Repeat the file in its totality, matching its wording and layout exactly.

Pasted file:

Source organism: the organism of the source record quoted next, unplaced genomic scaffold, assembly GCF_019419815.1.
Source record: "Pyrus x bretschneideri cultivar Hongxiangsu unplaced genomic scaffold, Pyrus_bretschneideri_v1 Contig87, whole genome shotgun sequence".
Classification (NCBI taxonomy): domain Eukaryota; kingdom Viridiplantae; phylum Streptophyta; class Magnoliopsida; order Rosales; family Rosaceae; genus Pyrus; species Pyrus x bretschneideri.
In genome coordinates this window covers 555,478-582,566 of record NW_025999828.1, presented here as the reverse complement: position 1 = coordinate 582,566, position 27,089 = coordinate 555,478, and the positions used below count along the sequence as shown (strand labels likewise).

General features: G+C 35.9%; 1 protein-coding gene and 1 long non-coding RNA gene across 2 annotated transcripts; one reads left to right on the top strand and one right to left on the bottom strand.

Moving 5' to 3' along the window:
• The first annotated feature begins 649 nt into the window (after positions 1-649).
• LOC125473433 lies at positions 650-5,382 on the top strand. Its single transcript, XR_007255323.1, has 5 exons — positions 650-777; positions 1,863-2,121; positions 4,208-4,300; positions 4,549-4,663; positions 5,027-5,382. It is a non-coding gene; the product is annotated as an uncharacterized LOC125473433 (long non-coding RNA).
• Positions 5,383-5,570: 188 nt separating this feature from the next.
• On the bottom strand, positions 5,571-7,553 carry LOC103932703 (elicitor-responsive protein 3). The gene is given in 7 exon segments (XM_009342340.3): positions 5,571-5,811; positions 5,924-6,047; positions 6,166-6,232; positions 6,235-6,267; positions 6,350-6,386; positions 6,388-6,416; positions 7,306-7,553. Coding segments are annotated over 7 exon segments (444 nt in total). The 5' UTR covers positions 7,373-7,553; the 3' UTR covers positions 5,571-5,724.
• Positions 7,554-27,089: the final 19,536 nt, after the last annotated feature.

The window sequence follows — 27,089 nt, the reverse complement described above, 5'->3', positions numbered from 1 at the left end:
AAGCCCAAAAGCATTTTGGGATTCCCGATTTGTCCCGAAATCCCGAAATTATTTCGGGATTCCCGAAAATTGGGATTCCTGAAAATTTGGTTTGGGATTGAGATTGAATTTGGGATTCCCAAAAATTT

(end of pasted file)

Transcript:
Source organism: the organism of the source record quoted next, unplaced genomic scaffold, assembly GCF_019419815.1.
Source record: "Pyrus x bretschneideri cultivar Hongxiangsu unplaced genomic scaffold, Pyrus_bretschneideri_v1 Contig87, whole genome shotgun sequence".
Classification (NCBI taxonomy): domain Eukaryota; kingdom Viridiplantae; phylum Streptophyta; class Magnoliopsida; order Rosales; family Rosaceae; genus Pyrus; species Pyrus x bretschneideri.
In genome coordinates this window covers 555,478-582,566 of record NW_025999828.1, presented here as the reverse complement: position 1 = coordinate 582,566, position 27,089 = coordinate 555,478, and the positions used below count along the sequence as shown (strand labels likewise).

General features: G+C 35.9%; 1 protein-coding gene and 1 long non-coding RNA gene across 2 annotated transcripts; one reads left to right on the top strand and one right to left on the bottom strand.

Moving 5' to 3' along the window:
• The first annotated feature begins 649 nt into the window (after positions 1-649).
• LOC125473433 lies at positions 650-5,382 on the top strand. Its single transcript, XR_007255323.1, has 5 exons — positions 650-777; positions 1,863-2,121; positions 4,208-4,300; positions 4,549-4,663; positions 5,027-5,382. It is a non-coding gene; the product is annotated as an uncharacterized LOC125473433 (long non-coding RNA).
• Positions 5,383-5,570: 188 nt separating this feature from the next.
• On the bottom strand, positions 5,571-7,553 carry LOC103932703 (elicitor-responsive protein 3). The gene is given in 7 exon segments (XM_009342340.3): positions 5,571-5,811; positions 5,924-6,047; positions 6,166-6,232; positions 6,235-6,267; positions 6,350-6,386; positions 6,388-6,416; positions 7,306-7,553. Coding segments are annotated over 7 exon segments (444 nt in total). The 5' UTR covers positions 7,373-7,553; the 3' UTR covers positions 5,571-5,724.
• Positions 7,554-27,089: the final 19,536 nt, after the last annotated feature.

The window sequence follows — 27,089 nt, the reverse complement described above, 5'->3', positions numbered from 1 at the left end:
AAGCCCAAAAGCATTTTGGGATTCCCGATTTGTCCCGAAATCCCGAAATTATTTCGGGATTCCCGAAAATTGGGATTCCTGAAAATTTGGTTTGGGATTGAGATTGAATTTGGGATTCCCAAAAATTT